3) Protective resistors are connected to the drivers. A voltage divider guarantees
that the driver will give a constant control signal and a resistor of 1kOhm limits
the current for driver safety.
4) For solving the problem of floating point between the switches we chose in DC
restorer help circuit. For correct operation of the DC restorer, we use a
Schottky diode (1N5822), sufficiently fast and protect VGS voltage of the PMOS from overvoltage.
Current Inverter System (before adding the probe circuits):
Fig.5 Photograph of our system before adding probe circuits
8
Results of systems checking with Duty Cycle = 0.5
Equipment for experiments:

Current inverter

Rheostat 24Ω

DMMx2

Oscilloscope
 Energy source 30V 2A
In order to check the system we connected a voltage source of 20V instead of the Pv2
and instead of Pv1 we connected a rheostat so that we could check for different loads
(R). The tests were actually performed for a buck-boost circuit and the results are
shown in the following tables.
RL
ESR
Rdson_N Rdson_P
(Ohm)
(Ohm)
(Ohm)
0.04
0.145
0.016
Cdss_N
Cdss_P
(Ohm)
(F)
(F)
0.021
3.7E-10
3.2E-10
Table2. Values of resistance and capacitance
𝑅𝐿 - Resistance of inductor
ESR - Resistance of balancing capacitors
𝑅𝑑𝑠𝑜𝑛_𝑁 - Conduction resistance of N-MOS switch
𝑅𝑑𝑠𝑜𝑛_𝑃 - Conduction resistance of P-MOS switch
Cdss - Output capacitance of transistor
Vin
R
(Vpv2)
Iin
P_loss
2*Psw
(Ohm)
(V)
(A)
(W)
(W)
P_CdssP P_CdssN P_RdsonP P_RdsonN
(W)
(W)
(W)
(W)
P_L
(W)
2*P_ESR Eff_calc
(W)
(%)
23.1
20.33
0.64 0.56341 0.31462 0.02175
0.025149
0.0180782
0.0137738
0.0688 0.10117
95.66
20.5
20.34
0.74 0.67475 0.36368 0.021739 0.025135
0.0238742
0.0181898
0.0909 0.13118
95.51
15.8
20.22
0.98 0.97456 0.47784 0.021398 0.024741
0.0412118
0.0313994
0.1569 0.2209
95.08
13.7
20.23
1.14 1.2044
0.021316 0.024647
0.0554582
0.0422538
0.2112 0.29474
94.77
11.4
20.2
1.36 1.55699 0.65932 0.021153 0.024458
0.0785582
0.0598538
0.2992 0.41437
94.33
0.5548
Table3. Expect calculated losses for different values of R.
9
Power losses from transistor capacitance:
𝐶𝑑𝑠𝑠 × 𝑉𝑚𝑎𝑥 2
𝑃_𝐶𝑑𝑠𝑠 =
𝑓𝑆𝑊
2
Switching losses:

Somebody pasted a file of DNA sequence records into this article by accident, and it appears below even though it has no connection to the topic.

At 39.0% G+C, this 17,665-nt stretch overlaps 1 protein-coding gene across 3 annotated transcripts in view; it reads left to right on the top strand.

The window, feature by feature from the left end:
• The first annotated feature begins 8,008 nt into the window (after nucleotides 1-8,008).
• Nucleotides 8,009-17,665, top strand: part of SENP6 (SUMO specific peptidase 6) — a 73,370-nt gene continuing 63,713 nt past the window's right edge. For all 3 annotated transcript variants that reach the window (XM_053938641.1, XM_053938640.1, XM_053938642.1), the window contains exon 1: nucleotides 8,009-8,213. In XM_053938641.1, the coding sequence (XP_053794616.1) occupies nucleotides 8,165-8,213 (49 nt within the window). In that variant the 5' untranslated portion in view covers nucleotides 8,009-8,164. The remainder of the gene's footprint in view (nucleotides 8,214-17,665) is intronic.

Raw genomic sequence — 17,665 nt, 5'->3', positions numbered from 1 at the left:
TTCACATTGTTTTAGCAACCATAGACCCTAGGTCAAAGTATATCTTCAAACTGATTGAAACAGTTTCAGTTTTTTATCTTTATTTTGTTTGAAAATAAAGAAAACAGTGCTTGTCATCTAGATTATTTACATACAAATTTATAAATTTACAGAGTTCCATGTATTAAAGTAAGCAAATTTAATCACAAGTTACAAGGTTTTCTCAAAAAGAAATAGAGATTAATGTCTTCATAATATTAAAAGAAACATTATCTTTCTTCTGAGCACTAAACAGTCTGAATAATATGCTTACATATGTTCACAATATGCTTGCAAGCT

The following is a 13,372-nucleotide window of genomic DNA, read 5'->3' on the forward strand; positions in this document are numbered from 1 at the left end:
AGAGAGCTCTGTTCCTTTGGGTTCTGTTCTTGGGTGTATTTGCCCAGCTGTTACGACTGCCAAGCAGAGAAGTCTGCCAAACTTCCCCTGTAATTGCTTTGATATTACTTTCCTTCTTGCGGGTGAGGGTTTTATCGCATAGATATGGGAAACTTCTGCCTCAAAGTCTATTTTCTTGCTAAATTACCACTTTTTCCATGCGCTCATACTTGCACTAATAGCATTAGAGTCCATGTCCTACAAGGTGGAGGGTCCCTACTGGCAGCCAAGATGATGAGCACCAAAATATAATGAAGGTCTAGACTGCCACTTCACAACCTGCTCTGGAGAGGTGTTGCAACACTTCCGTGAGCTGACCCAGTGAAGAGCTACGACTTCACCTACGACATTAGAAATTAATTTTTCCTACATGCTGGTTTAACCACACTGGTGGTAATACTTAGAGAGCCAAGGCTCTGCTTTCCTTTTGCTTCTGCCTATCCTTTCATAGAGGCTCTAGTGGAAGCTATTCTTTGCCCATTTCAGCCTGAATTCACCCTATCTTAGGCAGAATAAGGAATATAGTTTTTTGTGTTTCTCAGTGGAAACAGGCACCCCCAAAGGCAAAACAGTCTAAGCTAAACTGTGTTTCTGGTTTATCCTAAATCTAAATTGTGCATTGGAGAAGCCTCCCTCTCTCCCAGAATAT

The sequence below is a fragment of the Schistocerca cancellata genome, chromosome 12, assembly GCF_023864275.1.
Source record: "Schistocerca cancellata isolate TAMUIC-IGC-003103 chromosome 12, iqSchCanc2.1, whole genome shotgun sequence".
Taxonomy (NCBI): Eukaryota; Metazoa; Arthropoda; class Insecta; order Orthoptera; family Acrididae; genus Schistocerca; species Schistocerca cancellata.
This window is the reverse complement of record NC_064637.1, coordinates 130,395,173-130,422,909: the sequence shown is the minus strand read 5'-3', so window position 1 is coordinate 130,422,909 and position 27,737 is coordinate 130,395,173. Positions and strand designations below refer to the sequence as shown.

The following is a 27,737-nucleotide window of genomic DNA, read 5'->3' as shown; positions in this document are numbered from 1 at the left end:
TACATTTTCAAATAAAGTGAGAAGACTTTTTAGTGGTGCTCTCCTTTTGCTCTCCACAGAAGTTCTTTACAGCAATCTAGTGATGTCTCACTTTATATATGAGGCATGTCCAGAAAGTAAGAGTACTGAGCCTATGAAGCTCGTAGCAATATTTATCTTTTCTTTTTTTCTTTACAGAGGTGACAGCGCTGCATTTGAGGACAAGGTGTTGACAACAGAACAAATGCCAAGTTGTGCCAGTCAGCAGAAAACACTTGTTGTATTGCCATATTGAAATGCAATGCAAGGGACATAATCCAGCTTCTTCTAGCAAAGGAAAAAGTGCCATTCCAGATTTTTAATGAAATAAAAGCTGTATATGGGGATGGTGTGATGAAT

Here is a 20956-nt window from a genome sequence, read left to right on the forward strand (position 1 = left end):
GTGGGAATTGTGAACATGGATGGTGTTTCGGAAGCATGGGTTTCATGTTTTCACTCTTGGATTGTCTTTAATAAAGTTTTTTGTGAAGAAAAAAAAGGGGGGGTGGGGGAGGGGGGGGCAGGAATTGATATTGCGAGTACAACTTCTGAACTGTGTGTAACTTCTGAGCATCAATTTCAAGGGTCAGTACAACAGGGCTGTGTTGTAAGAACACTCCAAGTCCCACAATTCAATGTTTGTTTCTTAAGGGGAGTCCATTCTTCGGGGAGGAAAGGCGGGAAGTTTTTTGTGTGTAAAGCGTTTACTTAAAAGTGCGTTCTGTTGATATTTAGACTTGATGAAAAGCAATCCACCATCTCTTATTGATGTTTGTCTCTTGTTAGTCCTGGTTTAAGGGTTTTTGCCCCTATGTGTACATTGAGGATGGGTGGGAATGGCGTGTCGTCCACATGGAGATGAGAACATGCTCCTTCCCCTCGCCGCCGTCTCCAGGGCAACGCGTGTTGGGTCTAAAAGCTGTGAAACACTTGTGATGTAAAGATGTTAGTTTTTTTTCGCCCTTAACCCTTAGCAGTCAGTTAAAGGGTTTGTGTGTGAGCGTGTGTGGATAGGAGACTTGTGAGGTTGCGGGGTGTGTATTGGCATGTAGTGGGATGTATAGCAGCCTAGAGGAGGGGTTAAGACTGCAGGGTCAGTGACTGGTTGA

𝐼𝑠𝑉𝑠
𝑃𝑠𝑤 =
𝑡 𝑓
3 𝑟 𝑆𝑊
Conduction losses:
𝑃𝑟 = 𝐼𝑅𝑀𝑆 2 × 𝑅
R
Vin(Vpv2)
Vo
Vo(Vpv1)
Iin
(Ohm)
(V)
(V)
(V)
(A)
Pin (W)
Loses
Efficiency
Pout (W)
(W)
(%)
23.1
20.33
36.87
16.54
0.64
13.0112
11.84293
1.168274
91.02102
20.5
20.34
36.86
16.52
0.74
15.0516
13.3127
1.738898
88.44709
15.8
20.22
36.57
16.35
0.98
19.8156
16.91915
2.896454
85.38296
13.7
20.23
36.5
16.27
1.14
23.0622
19.32211
3.740091
83.78259
11.4
20.2
36.36
16.16
1.36
27.472
22.90751
4.564491
83.38493
Table4. Measured losses in the experiments
10
P_loss f(Iin)
2
1.5
1
P_loss f(Iin)
0.5
0
0
0.5
1
1.5
Graph1. Calculated power losses as a function of input current
Practical loses f(Iin)
5
4
3
Practical loses
f(Iin)
2
1
0
0
0.5
1
1.5
Graph2. Measured power losses as a function of input current
Eff f(R)
100.0
90.0
80.0
70.0
Eff f(R)
60.0
50.0
0
5
10
15
20
25
Graph3. Measured system efficiency as a function of output resistance
11
Eff f(Iin)
100.0
90.0
80.0
Eff f(Iin)
70.0
60.0
50.0
0
0.5
1
1.5
Graph4. Measured system efficiency as a function of input current
Fig.6. Two PWMs with a dead time
12
Fig.7.Two probe circuits
Fig.8. PWM and ADC
Fig.9. ADC accrues between switching noises
13
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20) http://www.vishay.com/
21) http://sharp-world.com/
22) "Analog Electronic Circuits" Lecture notes of the course by Prof. S. BenYaakov
http://www.ee.bgu.ac.il/~angcirc/frames.html
23) "Switch Mode DC-DC Converters "Lecture notes of the course by Prof. S.
Ben-Yaakov
http://www.ee.bgu.ac.il/~dcdc/
15